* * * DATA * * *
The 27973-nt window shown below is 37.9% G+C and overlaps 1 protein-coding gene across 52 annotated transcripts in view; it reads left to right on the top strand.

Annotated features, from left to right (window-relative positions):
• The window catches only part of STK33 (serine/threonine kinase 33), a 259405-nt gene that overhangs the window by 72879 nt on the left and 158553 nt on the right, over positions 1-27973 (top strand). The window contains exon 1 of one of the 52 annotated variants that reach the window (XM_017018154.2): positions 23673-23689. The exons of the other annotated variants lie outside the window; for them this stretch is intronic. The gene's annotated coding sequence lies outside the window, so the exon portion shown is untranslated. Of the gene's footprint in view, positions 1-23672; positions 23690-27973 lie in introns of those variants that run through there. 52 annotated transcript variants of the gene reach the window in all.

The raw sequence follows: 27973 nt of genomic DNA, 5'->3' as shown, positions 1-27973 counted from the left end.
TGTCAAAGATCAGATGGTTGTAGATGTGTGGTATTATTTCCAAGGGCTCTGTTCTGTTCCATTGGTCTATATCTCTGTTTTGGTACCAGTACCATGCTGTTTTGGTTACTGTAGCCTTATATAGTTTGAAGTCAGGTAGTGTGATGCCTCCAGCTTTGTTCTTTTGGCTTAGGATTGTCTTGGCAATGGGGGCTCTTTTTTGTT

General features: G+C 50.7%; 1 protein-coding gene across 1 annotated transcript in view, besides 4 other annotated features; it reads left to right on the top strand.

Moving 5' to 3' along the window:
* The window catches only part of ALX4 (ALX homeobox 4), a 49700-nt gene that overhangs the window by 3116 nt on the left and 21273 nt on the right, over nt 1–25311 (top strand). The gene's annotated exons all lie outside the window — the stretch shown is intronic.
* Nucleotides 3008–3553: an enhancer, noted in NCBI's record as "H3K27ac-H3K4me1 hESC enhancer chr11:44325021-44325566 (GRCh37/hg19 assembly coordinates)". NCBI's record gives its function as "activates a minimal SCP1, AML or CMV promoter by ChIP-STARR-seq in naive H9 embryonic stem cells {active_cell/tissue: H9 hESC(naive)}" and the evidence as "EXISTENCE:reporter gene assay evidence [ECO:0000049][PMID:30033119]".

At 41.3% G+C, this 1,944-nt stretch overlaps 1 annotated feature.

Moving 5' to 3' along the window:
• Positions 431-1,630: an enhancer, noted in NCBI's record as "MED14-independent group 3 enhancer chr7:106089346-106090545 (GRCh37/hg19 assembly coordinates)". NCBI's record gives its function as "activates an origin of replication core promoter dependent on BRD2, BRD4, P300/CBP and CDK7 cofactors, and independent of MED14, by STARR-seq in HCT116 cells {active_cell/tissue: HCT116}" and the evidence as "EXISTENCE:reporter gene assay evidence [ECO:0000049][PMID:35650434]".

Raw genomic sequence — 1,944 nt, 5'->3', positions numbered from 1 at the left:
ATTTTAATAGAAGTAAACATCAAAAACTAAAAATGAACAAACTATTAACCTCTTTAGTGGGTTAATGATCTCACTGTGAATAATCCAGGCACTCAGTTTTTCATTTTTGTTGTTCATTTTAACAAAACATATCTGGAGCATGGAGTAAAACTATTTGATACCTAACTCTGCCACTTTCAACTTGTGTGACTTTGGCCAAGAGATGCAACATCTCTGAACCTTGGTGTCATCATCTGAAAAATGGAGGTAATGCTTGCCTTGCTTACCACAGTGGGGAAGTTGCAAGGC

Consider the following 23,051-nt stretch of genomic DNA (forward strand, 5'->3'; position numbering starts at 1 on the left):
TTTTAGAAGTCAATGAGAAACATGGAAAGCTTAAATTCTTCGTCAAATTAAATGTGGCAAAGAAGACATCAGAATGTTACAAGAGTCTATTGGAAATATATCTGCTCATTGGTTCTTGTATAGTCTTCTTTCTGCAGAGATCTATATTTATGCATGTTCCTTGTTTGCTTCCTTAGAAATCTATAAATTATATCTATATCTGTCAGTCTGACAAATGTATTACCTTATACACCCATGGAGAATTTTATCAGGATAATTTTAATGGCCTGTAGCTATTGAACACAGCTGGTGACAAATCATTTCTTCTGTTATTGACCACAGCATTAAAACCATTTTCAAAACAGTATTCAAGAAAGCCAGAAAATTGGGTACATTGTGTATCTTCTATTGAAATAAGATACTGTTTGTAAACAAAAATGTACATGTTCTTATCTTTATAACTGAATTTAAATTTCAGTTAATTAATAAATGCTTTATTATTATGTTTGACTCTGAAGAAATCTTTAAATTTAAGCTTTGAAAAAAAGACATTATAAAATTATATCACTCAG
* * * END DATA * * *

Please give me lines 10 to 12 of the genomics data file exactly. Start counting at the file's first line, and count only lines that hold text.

At 41.3% G+C, this 1,944-nt stretch overlaps 1 annotated feature.

Moving 5' to 3' along the window:
• Positions 431-1,630: an enhancer, noted in NCBI's record as "MED14-independent group 3 enhancer chr7:106089346-106090545 (GRCh37/hg19 assembly coordinates)". NCBI's record gives its function as "activates an origin of replication core promoter dependent on BRD2, BRD4, P300/CBP and CDK7 cofactors, and independent of MED14, by STARR-seq in HCT116 cells {active_cell/tissue: HCT116}" and the evidence as "EXISTENCE:reporter gene assay evidence [ECO:0000049][PMID:35650434]".